Cline has assigned this project every semester since coming to Culver-Stockton in 2007 and also has had success with it at other colleges, with students doing everything from raising money, to putting on plays and concerts, to posting YouTube videos; but Cline says, this semester has shaped up to be one of the best yet.
“This semester students were very willing and excited about the project,” said Cline, adding that students formed three groups to focus on various projects.
Ashley Berry, Amanda Hanlin, Christina Klataske, Jessica Logsdon, and William Steinbeck raised money and took donations to send care packages to American troops overseas.
“We wanted to involve the community and help them to not forget about the soldiers that are over there, because they are less represented in the media,” said Klataske during the group’s final class presentation.
The group posted flyers around the C-SC campus and in the surrounding community. They also spread the word by mouth in and around the Canton area. They set up a table during the lunch hour, asking students for spare change. The group left donation boxes for food, entertainment, and hygiene products in the C-SC library, a local Canton business, and at a local daycare. They involved the Canton grade school by having students write letters and draw pictures for the soldiers overseas. They then collected the letters and pictures and will be sending them to soldiers. They even placed an ad in the local Canton newspaper asking for donations and leaving a contact e-mail address hoping to get names of local soldiers to whom they could send the packages.
In the end, the students received enough donations to send three care packages. They also were able to acquire three soldiers’ names from the area who are serving overseas who will receive the care packages.
“The e-mails we received were very touching, and people were very thankful that we were doing something like this,” said Hanlin.
“We hope to be able to keep in touch with the soldiers to whom we are sending the packages, just so they know that we are still here and that we care about them,” added Berry.
Other students – Katie Harris, Amber Shipman, Stephanie Kopff, and Tammy Buckner – chose to help raise awareness about the genocide in Darfur, Sudan, for their project.
“We should care about this because it could happen here, and it’s unethical to let something like this happen in another country,” said Buckner.
To raise awareness on campus, they not only placed flyers but set out postcards on the lunch tables in the C-SC dining room asking students to write messages describing their feelings about the genocide. The group later collected and sent the messages to the Save Darfur Coalition, which will forward them to the U.S. president and the UN secretary general. The group also made a video and posted it on YouTube.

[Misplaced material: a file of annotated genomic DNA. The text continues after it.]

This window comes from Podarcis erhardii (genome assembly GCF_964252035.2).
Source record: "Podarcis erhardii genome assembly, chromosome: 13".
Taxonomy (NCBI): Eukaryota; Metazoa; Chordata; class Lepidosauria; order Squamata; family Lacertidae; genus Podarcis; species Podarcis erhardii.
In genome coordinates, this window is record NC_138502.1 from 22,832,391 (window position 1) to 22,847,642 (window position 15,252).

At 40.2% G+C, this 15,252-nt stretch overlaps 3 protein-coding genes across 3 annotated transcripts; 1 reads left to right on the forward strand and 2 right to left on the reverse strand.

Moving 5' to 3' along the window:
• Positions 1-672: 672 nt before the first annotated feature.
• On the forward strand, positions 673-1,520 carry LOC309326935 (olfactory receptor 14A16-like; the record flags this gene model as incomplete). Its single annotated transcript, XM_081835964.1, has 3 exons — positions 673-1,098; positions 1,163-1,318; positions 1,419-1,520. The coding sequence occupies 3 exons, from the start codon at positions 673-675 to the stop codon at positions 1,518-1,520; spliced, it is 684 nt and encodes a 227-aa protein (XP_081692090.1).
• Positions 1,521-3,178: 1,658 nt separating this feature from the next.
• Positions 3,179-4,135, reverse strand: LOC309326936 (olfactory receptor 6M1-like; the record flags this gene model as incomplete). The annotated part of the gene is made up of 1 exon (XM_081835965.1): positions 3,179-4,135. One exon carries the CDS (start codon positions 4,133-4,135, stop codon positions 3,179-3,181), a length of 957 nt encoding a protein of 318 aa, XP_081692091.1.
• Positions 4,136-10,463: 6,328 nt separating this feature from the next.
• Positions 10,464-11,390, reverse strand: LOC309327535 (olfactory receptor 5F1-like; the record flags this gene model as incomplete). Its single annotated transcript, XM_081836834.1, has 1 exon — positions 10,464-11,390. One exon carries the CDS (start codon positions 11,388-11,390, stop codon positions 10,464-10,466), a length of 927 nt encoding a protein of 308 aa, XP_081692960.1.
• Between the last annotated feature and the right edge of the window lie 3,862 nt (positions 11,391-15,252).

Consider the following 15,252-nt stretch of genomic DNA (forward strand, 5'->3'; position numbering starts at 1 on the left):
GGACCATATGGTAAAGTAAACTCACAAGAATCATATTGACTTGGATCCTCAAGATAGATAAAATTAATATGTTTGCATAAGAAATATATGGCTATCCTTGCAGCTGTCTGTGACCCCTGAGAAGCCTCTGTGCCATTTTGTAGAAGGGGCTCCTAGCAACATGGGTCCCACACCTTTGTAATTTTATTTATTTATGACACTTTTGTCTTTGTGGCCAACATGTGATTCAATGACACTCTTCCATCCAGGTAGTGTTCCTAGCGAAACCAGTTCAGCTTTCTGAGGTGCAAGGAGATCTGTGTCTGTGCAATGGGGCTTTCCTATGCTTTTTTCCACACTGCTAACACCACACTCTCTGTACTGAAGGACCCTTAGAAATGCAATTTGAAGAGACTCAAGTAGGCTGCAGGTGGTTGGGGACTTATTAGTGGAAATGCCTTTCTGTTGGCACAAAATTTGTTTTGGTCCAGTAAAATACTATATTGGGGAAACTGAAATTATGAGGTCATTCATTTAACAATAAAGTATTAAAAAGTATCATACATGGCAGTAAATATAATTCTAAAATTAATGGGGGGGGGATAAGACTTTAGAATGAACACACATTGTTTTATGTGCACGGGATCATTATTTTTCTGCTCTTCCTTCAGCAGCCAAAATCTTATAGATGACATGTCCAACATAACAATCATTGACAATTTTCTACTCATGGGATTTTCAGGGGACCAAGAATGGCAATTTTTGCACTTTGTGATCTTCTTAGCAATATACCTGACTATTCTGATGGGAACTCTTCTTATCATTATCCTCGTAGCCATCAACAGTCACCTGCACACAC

“The video got responses from both sides, some people seemed very appreciative and others seemed to feel that we should only care about what is going on in the U.S.,” said Harris.
The group explained to the class what genocide is, why it is happening in Darfur and what the United States is currently doing about it. The students said they believe their project helped make more students aware of the situation in Darfur and inspired more people to get involved in trying to stop the genocide.
The third student group – Mindy Smith, Brittany Hilderbrand, Shelby LaBonte, and Katie Gutheil – hosted a week-long clothing drive on the C-SC campus to help collect clothes for people in need.
“We chose to do this because the weather is getting colder, and we wanted to help the less fortunate stay warm,” said Smith.
In addition to a flyer and poster campaign on campus, the students verbally spread the word about the clothing drive. The students said campus is the ideal location for a clothing drive because students always overpack when coming to college and often bring things that they don’t need or that they never wear. The clothing drive gave them the chance to get rid of the excess. The group had a great response from the C-SC faculty and staff as well as from students.
“We can’t even describe how big of a response we had, there were piles and piles of clothes,” said Smith.
The group donated the clothes to Father Bills and MainSpring, a group that helps the homeless get back on their feet.
“I feel that these groups did very well, and I am proud of them,” said Cline. “This is what EXP@CSC is all about, getting outside of the classroom and doing real-world stuff. I think it is pretty cool to see these kids putting what they learned in class into practice. They have exceeded the assignment in a very special way.”
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